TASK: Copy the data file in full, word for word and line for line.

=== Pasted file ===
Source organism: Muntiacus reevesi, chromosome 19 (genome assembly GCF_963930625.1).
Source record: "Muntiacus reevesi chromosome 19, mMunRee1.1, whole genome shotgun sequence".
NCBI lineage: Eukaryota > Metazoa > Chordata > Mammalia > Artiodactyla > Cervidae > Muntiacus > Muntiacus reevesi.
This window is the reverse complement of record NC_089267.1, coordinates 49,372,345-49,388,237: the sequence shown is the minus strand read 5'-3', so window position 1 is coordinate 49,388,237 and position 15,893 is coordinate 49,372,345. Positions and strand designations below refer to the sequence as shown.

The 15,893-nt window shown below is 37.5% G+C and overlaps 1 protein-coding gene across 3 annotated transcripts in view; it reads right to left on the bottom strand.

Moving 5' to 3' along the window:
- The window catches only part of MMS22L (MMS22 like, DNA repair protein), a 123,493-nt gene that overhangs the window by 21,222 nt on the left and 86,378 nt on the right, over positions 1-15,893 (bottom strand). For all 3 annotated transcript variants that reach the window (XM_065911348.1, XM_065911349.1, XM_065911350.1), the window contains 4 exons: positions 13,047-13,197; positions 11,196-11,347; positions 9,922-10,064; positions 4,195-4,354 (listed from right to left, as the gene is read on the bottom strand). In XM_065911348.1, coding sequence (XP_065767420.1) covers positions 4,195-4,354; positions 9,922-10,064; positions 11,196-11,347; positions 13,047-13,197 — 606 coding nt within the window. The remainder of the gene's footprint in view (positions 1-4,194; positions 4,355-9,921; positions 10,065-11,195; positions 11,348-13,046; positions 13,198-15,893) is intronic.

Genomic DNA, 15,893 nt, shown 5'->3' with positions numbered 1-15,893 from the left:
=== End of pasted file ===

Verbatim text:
Source organism: Muntiacus reevesi, chromosome 19 (genome assembly GCF_963930625.1).
Source record: "Muntiacus reevesi chromosome 19, mMunRee1.1, whole genome shotgun sequence".
NCBI lineage: Eukaryota > Metazoa > Chordata > Mammalia > Artiodactyla > Cervidae > Muntiacus > Muntiacus reevesi.
This window is the reverse complement of record NC_089267.1, coordinates 49,372,345-49,388,237: the sequence shown is the minus strand read 5'-3', so window position 1 is coordinate 49,388,237 and position 15,893 is coordinate 49,372,345. Positions and strand designations below refer to the sequence as shown.

The 15,893-nt window shown below is 37.5% G+C and overlaps 1 protein-coding gene across 3 annotated transcripts in view; it reads right to left on the bottom strand.

Moving 5' to 3' along the window:
- The window catches only part of MMS22L (MMS22 like, DNA repair protein), a 123,493-nt gene that overhangs the window by 21,222 nt on the left and 86,378 nt on the right, over positions 1-15,893 (bottom strand). For all 3 annotated transcript variants that reach the window (XM_065911348.1, XM_065911349.1, XM_065911350.1), the window contains 4 exons: positions 13,047-13,197; positions 11,196-11,347; positions 9,922-10,064; positions 4,195-4,354 (listed from right to left, as the gene is read on the bottom strand). In XM_065911348.1, coding sequence (XP_065767420.1) covers positions 4,195-4,354; positions 9,922-10,064; positions 11,196-11,347; positions 13,047-13,197 — 606 coding nt within the window. The remainder of the gene's footprint in view (positions 1-4,194; positions 4,355-9,921; positions 10,065-11,195; positions 11,348-13,046; positions 13,198-15,893) is intronic.

Genomic DNA, 15,893 nt, shown 5'->3' with positions numbered 1-15,893 from the left: